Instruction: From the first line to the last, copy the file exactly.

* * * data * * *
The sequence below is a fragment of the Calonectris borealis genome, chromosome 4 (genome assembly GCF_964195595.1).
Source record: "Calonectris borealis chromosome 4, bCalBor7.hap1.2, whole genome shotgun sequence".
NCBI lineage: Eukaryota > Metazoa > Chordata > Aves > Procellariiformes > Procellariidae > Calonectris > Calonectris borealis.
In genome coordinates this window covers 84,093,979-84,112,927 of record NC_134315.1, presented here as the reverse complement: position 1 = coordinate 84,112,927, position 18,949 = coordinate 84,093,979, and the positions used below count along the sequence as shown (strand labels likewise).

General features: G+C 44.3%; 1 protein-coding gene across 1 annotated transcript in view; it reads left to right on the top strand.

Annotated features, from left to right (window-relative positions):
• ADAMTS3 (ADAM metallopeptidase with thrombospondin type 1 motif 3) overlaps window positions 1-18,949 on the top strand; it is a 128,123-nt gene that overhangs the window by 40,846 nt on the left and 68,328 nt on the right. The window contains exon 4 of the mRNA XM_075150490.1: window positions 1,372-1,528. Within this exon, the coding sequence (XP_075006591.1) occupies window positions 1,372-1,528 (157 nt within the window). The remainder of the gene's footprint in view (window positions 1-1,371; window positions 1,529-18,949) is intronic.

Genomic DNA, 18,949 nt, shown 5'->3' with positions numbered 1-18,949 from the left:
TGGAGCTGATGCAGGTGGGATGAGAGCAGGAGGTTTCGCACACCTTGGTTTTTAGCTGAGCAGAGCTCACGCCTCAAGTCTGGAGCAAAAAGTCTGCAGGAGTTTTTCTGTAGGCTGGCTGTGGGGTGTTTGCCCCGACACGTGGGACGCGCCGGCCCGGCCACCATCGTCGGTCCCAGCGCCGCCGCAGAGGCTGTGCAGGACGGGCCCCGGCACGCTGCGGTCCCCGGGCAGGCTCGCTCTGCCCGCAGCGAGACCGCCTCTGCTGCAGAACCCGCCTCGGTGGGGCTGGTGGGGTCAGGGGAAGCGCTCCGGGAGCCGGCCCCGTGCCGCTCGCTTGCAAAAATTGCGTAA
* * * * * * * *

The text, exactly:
The sequence below is a fragment of the Calonectris borealis genome, chromosome 4 (genome assembly GCF_964195595.1).
Source record: "Calonectris borealis chromosome 4, bCalBor7.hap1.2, whole genome shotgun sequence".
NCBI lineage: Eukaryota > Metazoa > Chordata > Aves > Procellariiformes > Procellariidae > Calonectris > Calonectris borealis.
In genome coordinates this window covers 84,093,979-84,112,927 of record NC_134315.1, presented here as the reverse complement: position 1 = coordinate 84,112,927, position 18,949 = coordinate 84,093,979, and the positions used below count along the sequence as shown (strand labels likewise).

General features: G+C 44.3%; 1 protein-coding gene across 1 annotated transcript in view; it reads left to right on the top strand.

Annotated features, from left to right (window-relative positions):
• ADAMTS3 (ADAM metallopeptidase with thrombospondin type 1 motif 3) overlaps window positions 1-18,949 on the top strand; it is a 128,123-nt gene that overhangs the window by 40,846 nt on the left and 68,328 nt on the right. The window contains exon 4 of the mRNA XM_075150490.1: window positions 1,372-1,528. Within this exon, the coding sequence (XP_075006591.1) occupies window positions 1,372-1,528 (157 nt within the window). The remainder of the gene's footprint in view (window positions 1-1,371; window positions 1,529-18,949) is intronic.

Genomic DNA, 18,949 nt, shown 5'->3' with positions numbered 1-18,949 from the left:
TGGAGCTGATGCAGGTGGGATGAGAGCAGGAGGTTTCGCACACCTTGGTTTTTAGCTGAGCAGAGCTCACGCCTCAAGTCTGGAGCAAAAAGTCTGCAGGAGTTTTTCTGTAGGCTGGCTGTGGGGTGTTTGCCCCGACACGTGGGACGCGCCGGCCCGGCCACCATCGTCGGTCCCAGCGCCGCCGCAGAGGCTGTGCAGGACGGGCCCCGGCACGCTGCGGTCCCCGGGCAGGCTCGCTCTGCCCGCAGCGAGACCGCCTCTGCTGCAGAACCCGCCTCGGTGGGGCTGGTGGGGTCAGGGGAAGCGCTCCGGGAGCCGGCCCCGTGCCGCTCGCTTGCAAAAATTGCGTAA